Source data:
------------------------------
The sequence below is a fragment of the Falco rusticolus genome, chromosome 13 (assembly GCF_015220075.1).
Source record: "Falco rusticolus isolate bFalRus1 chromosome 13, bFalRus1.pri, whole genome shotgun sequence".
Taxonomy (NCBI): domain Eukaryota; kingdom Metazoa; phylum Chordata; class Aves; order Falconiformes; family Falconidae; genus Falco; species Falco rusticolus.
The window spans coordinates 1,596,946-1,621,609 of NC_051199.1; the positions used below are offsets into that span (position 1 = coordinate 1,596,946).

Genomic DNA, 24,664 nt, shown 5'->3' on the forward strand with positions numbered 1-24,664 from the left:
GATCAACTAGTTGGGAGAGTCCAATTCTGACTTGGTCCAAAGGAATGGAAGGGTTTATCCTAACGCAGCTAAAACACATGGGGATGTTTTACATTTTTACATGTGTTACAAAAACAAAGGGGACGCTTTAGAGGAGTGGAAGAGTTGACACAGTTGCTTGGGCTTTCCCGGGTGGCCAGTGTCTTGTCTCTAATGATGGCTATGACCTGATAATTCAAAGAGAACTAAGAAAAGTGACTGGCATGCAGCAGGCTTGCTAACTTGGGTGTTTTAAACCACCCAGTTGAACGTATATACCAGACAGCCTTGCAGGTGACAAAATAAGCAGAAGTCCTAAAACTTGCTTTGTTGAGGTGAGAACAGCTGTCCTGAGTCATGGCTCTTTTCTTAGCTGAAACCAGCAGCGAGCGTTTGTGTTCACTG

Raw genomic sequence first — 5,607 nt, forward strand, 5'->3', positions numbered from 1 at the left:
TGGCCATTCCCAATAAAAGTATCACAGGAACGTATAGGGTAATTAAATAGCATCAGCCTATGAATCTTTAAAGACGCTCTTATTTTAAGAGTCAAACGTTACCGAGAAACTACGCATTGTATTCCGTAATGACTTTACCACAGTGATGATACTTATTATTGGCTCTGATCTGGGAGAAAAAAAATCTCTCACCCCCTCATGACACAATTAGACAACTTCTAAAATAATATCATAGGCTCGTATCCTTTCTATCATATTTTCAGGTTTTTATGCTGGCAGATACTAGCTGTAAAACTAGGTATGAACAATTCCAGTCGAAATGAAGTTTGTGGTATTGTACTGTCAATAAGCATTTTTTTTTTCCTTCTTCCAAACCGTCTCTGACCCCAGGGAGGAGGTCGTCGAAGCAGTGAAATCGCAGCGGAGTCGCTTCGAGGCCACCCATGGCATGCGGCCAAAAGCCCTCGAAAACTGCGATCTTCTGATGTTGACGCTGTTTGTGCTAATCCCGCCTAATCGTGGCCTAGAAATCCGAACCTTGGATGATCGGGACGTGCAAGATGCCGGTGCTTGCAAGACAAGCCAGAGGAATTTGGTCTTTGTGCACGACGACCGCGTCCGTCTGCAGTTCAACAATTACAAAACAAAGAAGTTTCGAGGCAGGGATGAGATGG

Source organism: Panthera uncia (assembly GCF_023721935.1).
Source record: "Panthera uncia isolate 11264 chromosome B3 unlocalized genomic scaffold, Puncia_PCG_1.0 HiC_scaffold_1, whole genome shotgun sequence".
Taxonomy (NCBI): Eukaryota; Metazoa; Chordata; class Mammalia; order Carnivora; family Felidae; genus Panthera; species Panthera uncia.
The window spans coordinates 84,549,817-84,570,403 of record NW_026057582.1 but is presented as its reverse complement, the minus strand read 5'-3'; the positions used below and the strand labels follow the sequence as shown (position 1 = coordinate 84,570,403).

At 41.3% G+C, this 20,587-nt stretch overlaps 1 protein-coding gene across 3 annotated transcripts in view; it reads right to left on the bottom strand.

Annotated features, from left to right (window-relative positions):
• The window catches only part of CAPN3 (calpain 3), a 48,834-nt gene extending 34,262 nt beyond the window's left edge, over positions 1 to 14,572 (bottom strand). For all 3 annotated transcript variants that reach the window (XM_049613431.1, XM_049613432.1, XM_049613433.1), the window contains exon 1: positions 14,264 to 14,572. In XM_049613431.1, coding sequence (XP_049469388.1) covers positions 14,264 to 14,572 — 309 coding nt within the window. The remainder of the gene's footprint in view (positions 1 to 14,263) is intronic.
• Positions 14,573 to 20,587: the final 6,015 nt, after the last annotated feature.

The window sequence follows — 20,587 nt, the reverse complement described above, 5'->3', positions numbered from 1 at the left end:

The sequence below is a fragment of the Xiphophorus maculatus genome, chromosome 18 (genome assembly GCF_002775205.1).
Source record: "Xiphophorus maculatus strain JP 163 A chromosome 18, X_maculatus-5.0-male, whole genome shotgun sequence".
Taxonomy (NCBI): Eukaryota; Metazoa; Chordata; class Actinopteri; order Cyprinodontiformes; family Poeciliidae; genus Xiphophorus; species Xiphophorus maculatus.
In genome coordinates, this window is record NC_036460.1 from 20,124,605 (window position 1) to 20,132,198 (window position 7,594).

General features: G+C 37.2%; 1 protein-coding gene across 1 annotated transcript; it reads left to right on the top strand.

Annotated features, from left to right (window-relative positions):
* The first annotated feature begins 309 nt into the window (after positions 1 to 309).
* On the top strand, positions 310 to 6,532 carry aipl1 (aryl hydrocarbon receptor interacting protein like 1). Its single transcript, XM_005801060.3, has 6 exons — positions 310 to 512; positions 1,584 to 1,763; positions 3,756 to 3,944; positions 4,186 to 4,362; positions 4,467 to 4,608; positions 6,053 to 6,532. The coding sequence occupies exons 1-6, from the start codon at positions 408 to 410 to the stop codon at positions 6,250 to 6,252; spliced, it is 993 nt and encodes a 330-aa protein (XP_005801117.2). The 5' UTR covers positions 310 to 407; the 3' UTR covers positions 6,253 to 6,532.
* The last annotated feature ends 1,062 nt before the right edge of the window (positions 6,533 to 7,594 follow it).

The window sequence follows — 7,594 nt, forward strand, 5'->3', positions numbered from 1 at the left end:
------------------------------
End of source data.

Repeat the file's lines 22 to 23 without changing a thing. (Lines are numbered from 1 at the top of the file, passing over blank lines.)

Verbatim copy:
General features: G+C 37.2%; 1 protein-coding gene across 1 annotated transcript; it reads left to right on the top strand.

Annotated features, from left to right (window-relative positions):